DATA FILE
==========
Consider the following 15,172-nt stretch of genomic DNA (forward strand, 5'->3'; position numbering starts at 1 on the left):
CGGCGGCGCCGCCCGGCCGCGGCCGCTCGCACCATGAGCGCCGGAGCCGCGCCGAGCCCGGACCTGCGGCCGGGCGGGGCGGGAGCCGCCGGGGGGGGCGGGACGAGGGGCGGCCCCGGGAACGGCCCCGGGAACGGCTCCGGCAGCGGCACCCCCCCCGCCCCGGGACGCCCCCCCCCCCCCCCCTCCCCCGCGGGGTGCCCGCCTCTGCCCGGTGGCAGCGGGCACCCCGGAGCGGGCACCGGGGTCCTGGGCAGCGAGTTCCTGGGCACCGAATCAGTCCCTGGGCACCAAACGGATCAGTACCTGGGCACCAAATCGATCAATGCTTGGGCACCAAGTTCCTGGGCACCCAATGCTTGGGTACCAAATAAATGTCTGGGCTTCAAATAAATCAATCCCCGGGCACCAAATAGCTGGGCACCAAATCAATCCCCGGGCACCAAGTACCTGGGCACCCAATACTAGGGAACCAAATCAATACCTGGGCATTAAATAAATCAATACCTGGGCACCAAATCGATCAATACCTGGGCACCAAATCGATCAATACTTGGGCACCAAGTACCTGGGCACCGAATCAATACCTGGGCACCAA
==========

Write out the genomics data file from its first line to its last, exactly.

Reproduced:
Consider the following 15,172-nt stretch of genomic DNA (forward strand, 5'->3'; position numbering starts at 1 on the left):
CGGCGGCGCCGCCCGGCCGCGGCCGCTCGCACCATGAGCGCCGGAGCCGCGCCGAGCCCGGACCTGCGGCCGGGCGGGGCGGGAGCCGCCGGGGGGGGCGGGACGAGGGGCGGCCCCGGGAACGGCCCCGGGAACGGCTCCGGCAGCGGCACCCCCCCCGCCCCGGGACGCCCCCCCCCCCCCCCCTCCCCCGCGGGGTGCCCGCCTCTGCCCGGTGGCAGCGGGCACCCCGGAGCGGGCACCGGGGTCCTGGGCAGCGAGTTCCTGGGCACCGAATCAGTCCCTGGGCACCAAACGGATCAGTACCTGGGCACCAAATCGATCAATGCTTGGGCACCAAGTTCCTGGGCACCCAATGCTTGGGTACCAAATAAATGTCTGGGCTTCAAATAAATCAATCCCCGGGCACCAAATAGCTGGGCACCAAATCAATCCCCGGGCACCAAGTACCTGGGCACCCAATACTAGGGAACCAAATCAATACCTGGGCATTAAATAAATCAATACCTGGGCACCAAATCGATCAATACCTGGGCACCAAATCGATCAATACTTGGGCACCAAGTACCTGGGCACCGAATCAATACCTGGGCACCAA